Thomas Fichtner and Haliya Nakakawa recently had a simple but memorable wedding.
The couple opted for a state marriage, not least because they belong to different religions. But by the end of the function, Fichtner had been so touched that he accepted a nikka (Islamic marriage rites) ceremony.
“I’m a Muslim and he’s non-Muslim I couldn’t go to church so we did a state marriage after the kukyala. Then we also did nikka afterwards… ,” Nakakawa says.
So eager were they to keep it simple that they had even opted not to have a reception, but a simple dinner with few friends and relatives. The gardens at Sir Jose hotel along Ggaba road came in handy.
Thirty five people were invited, but about 40 turned out. The setup had four round tables with 10 people each. The high table only had the couple, best man, maid of honour, Haliya’s brother and the flower girl.
Nakakawa, who shortly left with her husband for the honeymoon in Zanzibar, says she had not planned to wear a gown. She had planned for a simple African dress: “But after getting aice hither and thither, things went on changing and I ended up in a wonderful white gown with Fichtner in a blue suit.”
With a small number of guests who all knew one another, it was a fun wedding. The couple chose their friend Harry Lwanga, a guitarist, to entertain them. He was joined by the bride, who surprised guests with her performance of two songs.
It all began with a Facebook ‘LIKE’: He ‘liked’ her comments on a certain post, and she was like, ‘who’s this stranger?’ She checked his profile and they didn’t even have a friend in common.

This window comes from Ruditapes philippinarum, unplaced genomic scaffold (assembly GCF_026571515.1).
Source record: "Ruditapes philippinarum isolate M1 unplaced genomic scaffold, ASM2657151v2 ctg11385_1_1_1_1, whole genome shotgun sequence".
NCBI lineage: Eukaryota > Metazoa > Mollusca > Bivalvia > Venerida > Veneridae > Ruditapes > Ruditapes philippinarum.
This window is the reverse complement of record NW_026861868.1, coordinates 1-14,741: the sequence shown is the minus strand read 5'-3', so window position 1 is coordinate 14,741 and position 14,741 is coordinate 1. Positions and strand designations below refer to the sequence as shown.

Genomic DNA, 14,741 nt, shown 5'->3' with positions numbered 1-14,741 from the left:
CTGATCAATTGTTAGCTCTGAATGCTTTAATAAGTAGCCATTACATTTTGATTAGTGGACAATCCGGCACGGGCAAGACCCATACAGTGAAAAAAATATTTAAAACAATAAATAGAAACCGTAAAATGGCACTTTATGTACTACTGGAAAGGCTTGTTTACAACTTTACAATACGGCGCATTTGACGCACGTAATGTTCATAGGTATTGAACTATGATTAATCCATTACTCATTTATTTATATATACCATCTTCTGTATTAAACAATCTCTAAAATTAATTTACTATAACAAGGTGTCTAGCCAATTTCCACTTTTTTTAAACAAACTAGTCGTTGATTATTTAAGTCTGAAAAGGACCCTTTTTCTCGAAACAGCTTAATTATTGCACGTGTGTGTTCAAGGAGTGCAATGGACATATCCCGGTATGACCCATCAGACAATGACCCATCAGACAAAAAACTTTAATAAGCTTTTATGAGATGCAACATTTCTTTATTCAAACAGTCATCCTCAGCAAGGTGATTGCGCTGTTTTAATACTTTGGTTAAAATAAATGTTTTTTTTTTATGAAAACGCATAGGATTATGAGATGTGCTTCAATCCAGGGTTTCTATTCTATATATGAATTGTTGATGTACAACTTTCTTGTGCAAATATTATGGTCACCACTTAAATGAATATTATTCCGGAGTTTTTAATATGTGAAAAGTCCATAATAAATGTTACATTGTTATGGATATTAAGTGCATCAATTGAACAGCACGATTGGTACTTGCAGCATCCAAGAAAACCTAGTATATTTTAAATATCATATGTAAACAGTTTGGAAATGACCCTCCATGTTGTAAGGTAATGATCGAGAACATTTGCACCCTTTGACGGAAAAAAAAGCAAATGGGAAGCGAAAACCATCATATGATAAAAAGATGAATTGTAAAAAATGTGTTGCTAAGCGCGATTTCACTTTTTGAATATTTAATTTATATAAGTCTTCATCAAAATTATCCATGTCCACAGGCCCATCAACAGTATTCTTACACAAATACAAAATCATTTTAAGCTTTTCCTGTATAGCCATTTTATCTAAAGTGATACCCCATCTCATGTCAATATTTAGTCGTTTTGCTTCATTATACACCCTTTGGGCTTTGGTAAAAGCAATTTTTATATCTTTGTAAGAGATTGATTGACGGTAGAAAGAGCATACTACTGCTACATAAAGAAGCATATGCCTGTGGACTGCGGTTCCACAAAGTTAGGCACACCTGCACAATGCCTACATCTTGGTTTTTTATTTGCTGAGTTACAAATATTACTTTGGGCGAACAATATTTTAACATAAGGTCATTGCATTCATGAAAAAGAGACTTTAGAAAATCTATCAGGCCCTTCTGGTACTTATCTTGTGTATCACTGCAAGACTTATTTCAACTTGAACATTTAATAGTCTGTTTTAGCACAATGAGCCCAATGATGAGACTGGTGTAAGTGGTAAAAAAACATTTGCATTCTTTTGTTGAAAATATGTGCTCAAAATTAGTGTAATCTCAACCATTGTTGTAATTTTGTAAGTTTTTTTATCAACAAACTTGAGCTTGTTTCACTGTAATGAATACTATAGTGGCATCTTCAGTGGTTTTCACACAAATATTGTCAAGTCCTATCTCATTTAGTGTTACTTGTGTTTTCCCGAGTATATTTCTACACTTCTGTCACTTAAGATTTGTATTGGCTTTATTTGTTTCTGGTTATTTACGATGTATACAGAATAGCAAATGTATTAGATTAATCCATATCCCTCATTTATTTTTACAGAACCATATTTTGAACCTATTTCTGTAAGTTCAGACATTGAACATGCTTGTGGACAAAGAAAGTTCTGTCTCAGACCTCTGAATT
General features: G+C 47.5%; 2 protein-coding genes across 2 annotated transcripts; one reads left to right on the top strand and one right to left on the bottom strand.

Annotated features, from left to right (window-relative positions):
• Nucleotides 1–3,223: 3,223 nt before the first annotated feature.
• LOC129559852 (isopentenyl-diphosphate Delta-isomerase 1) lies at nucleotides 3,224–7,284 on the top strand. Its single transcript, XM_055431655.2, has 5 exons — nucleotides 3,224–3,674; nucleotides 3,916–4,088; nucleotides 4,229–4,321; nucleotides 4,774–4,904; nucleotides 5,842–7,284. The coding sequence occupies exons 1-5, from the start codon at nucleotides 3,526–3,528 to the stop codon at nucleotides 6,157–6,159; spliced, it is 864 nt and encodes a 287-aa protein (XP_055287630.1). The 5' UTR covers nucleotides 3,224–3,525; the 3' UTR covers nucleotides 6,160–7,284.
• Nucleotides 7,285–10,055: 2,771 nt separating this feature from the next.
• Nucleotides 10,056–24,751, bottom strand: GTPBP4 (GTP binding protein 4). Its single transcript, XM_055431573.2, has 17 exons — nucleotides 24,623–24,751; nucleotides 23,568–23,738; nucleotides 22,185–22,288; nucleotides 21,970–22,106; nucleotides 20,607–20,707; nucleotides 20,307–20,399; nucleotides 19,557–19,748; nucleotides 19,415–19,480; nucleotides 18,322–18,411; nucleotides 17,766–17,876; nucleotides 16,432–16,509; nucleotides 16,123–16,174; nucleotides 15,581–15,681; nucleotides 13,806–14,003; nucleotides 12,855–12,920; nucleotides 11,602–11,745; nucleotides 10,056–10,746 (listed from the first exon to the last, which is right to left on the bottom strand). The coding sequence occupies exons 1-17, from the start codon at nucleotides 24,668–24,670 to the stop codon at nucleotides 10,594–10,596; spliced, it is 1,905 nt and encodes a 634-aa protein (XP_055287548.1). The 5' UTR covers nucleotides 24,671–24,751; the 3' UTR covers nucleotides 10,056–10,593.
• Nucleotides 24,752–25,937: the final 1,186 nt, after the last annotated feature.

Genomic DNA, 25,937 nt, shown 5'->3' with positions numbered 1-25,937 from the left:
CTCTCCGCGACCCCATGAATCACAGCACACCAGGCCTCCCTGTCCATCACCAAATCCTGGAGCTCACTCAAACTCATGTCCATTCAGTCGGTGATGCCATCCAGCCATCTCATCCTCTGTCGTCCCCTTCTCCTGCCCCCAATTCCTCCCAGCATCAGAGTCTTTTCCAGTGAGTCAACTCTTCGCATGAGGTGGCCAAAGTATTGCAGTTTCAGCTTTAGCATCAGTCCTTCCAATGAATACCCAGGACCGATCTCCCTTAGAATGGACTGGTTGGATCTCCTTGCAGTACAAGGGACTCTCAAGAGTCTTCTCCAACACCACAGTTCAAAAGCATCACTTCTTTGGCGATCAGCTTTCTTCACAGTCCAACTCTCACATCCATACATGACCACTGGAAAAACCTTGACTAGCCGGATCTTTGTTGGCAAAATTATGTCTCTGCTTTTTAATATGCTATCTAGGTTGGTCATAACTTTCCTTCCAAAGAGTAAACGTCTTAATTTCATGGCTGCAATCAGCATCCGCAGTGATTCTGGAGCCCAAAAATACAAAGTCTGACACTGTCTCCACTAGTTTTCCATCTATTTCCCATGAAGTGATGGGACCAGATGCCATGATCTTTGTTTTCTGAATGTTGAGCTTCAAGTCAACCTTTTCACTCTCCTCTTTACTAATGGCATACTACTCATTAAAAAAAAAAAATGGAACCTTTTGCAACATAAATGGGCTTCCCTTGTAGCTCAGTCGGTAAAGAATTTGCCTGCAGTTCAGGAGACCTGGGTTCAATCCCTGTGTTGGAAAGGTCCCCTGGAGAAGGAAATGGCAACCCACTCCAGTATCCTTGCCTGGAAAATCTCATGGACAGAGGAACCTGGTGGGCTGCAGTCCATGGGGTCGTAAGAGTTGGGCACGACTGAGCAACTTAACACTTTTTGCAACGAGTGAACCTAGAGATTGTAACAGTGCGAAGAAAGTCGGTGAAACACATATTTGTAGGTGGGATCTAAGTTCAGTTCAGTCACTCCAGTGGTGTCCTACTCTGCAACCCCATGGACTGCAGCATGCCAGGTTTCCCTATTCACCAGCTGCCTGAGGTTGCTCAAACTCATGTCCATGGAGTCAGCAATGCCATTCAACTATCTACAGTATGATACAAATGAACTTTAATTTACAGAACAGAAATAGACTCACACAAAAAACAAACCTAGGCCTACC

“So I sent him a friend request but surprisingly, he didn’t send me a message, and I didn’t too.”
They did eventually meet, through a real-life mutual friend, who was not her Facebook friend. Fichtner and the friend attended Nakakawa’s show at the National theatre, and the three had drinks later.
“I met him again at Garden City after about two days we exchanged numbers and real friendship began.”
According to Nakakawa, they dated for two years, which were not that easy at all.
“Long distance [Fichtner is a German] relationships can never be easy. For some people they’re not even promising, but this met two g people that are madly in love with each other, and are determined to make it to the end. We meet every after about three-four months,” Nakakawa says.
It was on one of those meetings, while on her bed, that Fichtner proposed to Nakakawa. And by then, she had seen enough in him not to say no.
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Source : The Observer